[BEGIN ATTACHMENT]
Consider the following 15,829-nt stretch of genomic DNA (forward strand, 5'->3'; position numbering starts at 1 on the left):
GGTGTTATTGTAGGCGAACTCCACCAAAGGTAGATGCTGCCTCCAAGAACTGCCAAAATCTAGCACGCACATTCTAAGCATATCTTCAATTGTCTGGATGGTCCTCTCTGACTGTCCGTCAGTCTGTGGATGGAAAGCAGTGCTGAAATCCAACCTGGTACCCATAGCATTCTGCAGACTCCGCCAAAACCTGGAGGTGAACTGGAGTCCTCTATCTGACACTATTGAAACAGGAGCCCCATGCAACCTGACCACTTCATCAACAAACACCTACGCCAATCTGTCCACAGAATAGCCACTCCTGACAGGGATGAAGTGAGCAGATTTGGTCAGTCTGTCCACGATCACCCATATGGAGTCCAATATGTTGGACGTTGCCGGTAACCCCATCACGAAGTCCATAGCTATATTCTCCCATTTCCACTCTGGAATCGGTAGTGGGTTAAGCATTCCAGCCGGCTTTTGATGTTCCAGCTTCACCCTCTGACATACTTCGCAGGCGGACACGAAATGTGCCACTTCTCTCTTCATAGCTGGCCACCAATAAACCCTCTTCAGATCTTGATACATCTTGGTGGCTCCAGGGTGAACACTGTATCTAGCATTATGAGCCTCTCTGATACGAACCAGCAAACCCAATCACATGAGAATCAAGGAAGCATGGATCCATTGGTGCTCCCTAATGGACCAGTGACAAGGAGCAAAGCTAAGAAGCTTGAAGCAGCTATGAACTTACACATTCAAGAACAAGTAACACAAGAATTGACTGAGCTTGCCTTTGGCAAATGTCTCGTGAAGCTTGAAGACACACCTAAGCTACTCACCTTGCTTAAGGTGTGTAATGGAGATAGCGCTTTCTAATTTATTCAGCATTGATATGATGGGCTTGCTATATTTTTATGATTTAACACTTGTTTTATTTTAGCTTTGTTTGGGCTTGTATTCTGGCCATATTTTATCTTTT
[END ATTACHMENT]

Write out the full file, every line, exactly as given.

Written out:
Consider the following 15,829-nt stretch of genomic DNA (forward strand, 5'->3'; position numbering starts at 1 on the left):
GGTGTTATTGTAGGCGAACTCCACCAAAGGTAGATGCTGCCTCCAAGAACTGCCAAAATCTAGCACGCACATTCTAAGCATATCTTCAATTGTCTGGATGGTCCTCTCTGACTGTCCGTCAGTCTGTGGATGGAAAGCAGTGCTGAAATCCAACCTGGTACCCATAGCATTCTGCAGACTCCGCCAAAACCTGGAGGTGAACTGGAGTCCTCTATCTGACACTATTGAAACAGGAGCCCCATGCAACCTGACCACTTCATCAACAAACACCTACGCCAATCTGTCCACAGAATAGCCACTCCTGACAGGGATGAAGTGAGCAGATTTGGTCAGTCTGTCCACGATCACCCATATGGAGTCCAATATGTTGGACGTTGCCGGTAACCCCATCACGAAGTCCATAGCTATATTCTCCCATTTCCACTCTGGAATCGGTAGTGGGTTAAGCATTCCAGCCGGCTTTTGATGTTCCAGCTTCACCCTCTGACATACTTCGCAGGCGGACACGAAATGTGCCACTTCTCTCTTCATAGCTGGCCACCAATAAACCCTCTTCAGATCTTGATACATCTTGGTGGCTCCAGGGTGAACACTGTATCTAGCATTATGAGCCTCTCTGATACGAACCAGCAAACCCAATCACATGAGAATCAAGGAAGCATGGATCCATTGGTGCTCCCTAATGGACCAGTGACAAGGAGCAAAGCTAAGAAGCTTGAAGCAGCTATGAACTTACACATTCAAGAACAAGTAACACAAGAATTGACTGAGCTTGCCTTTGGCAAATGTCTCGTGAAGCTTGAAGACACACCTAAGCTACTCACCTTGCTTAAGGTGTGTAATGGAGATAGCGCTTTCTAATTTATTCAGCATTGATATGATGGGCTTGCTATATTTTTATGATTTAACACTTGTTTTATTTTAGCTTTGTTTGGGCTTGTATTCTGGCCATATTTTATCTTTT